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Study Reveals Water Crises Due To Climate Change Is More Severe Than Previously Thought

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Study Reveals Water Crises Due To Climate Change Is More Severe Than Previously Thought
The study was conceived and carried out in a very short period of time in 20 Dutch institutions led by UMC Utrecht as a collaborative effort.

Washington: Climate change alters the global atmospheric circulation, which in turn alters precipitation and evaporation in large parts of the world and, in consequence, the amount of river water that can be used locally. So far, projections of climate impact on stream flow have usually been calculated on the basis of physical models, e.g. the projections reported by IPCC (Intergovernmental Panel on Climate Change).

However, new data analyses conducted under the leadership of Prof. Gunter Bloschl (TU Wien, Vienna) indicate that previous models systematically underestimate how sensitive water availability reacts to certain changing climate parameters. An analysis of measurement data from over 9,500 hydrological catchments from all over the world shows that climate change can lead to local water crises to an even greater extent than previously expected. The results have now been published in the scientific journal Nature Water.

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Model Approach And Measured Data Approach

In the climatology community, the effects of climate change on the atmosphere are very well understood. However, their local consequences on rivers and the availability of water falls into the field of hydrology, explains Prof. Gunter Bloschl from the Institute of Hydraulic Engineering and Water Resources Management at TU Wien.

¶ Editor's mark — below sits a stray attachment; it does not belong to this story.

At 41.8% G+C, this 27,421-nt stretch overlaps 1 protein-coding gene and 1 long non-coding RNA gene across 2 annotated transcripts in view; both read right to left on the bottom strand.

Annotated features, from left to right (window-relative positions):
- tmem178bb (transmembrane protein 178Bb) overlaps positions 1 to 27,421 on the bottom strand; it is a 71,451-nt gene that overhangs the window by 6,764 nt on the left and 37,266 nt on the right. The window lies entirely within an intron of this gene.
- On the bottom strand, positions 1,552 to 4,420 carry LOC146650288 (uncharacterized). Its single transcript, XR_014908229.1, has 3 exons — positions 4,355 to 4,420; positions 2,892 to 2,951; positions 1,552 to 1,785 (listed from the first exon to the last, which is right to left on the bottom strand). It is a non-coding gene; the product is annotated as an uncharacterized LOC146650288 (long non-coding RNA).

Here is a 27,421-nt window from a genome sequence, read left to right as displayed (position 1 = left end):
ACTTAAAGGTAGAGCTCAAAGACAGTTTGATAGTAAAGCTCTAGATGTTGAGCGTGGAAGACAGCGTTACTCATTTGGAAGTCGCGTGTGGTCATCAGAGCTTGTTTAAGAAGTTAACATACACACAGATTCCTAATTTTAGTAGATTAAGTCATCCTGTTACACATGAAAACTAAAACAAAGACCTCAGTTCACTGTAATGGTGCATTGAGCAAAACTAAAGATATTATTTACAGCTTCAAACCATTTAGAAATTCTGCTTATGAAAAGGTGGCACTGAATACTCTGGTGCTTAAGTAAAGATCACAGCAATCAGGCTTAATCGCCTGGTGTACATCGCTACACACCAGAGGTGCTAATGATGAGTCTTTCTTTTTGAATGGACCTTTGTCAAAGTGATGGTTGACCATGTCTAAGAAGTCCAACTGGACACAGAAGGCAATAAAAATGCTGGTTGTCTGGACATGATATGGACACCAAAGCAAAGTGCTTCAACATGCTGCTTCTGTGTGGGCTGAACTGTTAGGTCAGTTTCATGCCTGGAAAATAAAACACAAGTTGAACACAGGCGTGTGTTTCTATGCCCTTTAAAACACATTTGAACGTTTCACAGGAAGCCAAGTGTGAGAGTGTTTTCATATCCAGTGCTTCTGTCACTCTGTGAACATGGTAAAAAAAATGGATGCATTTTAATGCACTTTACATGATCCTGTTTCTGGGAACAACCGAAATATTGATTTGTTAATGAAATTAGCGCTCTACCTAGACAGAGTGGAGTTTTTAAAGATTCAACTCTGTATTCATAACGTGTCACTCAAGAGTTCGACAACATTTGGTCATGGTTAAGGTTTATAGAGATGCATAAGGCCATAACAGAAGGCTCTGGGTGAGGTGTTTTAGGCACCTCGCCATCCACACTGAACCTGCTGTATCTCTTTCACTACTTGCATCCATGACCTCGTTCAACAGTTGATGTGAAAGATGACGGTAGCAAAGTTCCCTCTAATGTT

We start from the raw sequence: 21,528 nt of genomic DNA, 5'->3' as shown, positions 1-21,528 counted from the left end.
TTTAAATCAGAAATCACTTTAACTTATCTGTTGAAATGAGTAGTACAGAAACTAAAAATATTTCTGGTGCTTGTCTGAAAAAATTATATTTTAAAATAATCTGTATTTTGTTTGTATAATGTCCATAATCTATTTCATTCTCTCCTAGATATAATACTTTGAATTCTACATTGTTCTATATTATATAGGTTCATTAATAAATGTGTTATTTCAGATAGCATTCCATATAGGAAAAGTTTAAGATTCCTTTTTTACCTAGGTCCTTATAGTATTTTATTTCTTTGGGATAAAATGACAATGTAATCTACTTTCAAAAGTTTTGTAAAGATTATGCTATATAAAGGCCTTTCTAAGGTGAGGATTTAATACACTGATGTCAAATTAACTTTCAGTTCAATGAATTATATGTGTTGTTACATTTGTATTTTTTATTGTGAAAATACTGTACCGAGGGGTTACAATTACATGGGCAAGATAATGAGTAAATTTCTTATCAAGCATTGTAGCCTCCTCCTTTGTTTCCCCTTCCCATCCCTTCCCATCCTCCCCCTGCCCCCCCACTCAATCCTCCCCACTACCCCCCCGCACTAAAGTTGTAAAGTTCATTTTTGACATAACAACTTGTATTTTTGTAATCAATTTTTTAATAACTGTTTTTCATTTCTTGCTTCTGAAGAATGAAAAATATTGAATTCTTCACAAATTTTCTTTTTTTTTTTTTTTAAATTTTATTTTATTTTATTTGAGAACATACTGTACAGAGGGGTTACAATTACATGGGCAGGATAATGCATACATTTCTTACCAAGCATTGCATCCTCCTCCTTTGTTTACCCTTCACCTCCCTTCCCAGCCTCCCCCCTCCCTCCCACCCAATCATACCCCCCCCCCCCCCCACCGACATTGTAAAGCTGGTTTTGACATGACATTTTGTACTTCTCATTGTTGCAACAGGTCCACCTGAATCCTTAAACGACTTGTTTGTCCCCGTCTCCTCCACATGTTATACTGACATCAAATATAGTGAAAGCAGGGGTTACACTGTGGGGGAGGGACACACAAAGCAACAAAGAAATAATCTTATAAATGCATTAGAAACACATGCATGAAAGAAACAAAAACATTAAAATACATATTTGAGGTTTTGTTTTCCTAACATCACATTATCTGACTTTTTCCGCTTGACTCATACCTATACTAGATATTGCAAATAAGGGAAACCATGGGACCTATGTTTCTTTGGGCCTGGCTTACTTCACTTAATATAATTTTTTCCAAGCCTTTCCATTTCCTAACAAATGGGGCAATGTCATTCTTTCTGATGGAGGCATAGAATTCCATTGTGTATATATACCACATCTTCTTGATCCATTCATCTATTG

Locally, it is often possible to explain very well how water availability is related to external parameters such as precipitation or temperature – this is being studied at many measuring stations around the world, in particular in Bloschl’s hydrology laboratory in Petzenkirchen, where numerous sensors have been installed over an area of 60 hectares. But global conclusions cannot be drawn from such individual observations,

How the water balance depends on external parameters varies from place to place; local vegetation also plays a very important role here, says Mr. Bloschl. It is difficult to develop a simple physical model that can be used to calculate these interrelationships at all places in the world with precision.

Mr. Bloschl, therefore, has collaborated with colleagues from China, Australia, the USA and Saudi Arabia to build up and analyse a large database of streamflow observations from all over the world. Over 9,500 catchments were included, with time series extending several decades into the past.

So we don’t base our analysis on physical models, but on actual measurements. We look at how much the amount of available water changed in the past when external conditions changed. In this way we can find out how sensitively changes in climate parameters are related to a change in local water availability. And this allows us to make predictions for a future, warmer climate, Mr. Bloschl said.

And it turned out that the connection between precipitation and the amount of water in the rivers is much more sensitive than was previously thought – and thus much more sensitive than is assumed in the models currently used to predict climate change.

Forecasting models of the effects of climate change on water supply should therefore be fundamentally revised.

Up to now, runoff measurements have usually not been included at all in the models, such as those currently reported by the IPCC. With the series of measurements now available, it should now be possible to adjust the physical prediction models accordingly,” Mr. Bloschl.

More Severe Than Assumed

In any case, the results of the research team around Mr. Bloschl show that the danger of climate change on the water supply in many parts of the world may have been underestimated so far. Especially for Africa, Australia and North America, the new data predict a significantly higher risk of water supply crises by 2050 than previously assumed.

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(This story has not been edited by NDTV staff and is published from a syndicated feed.)

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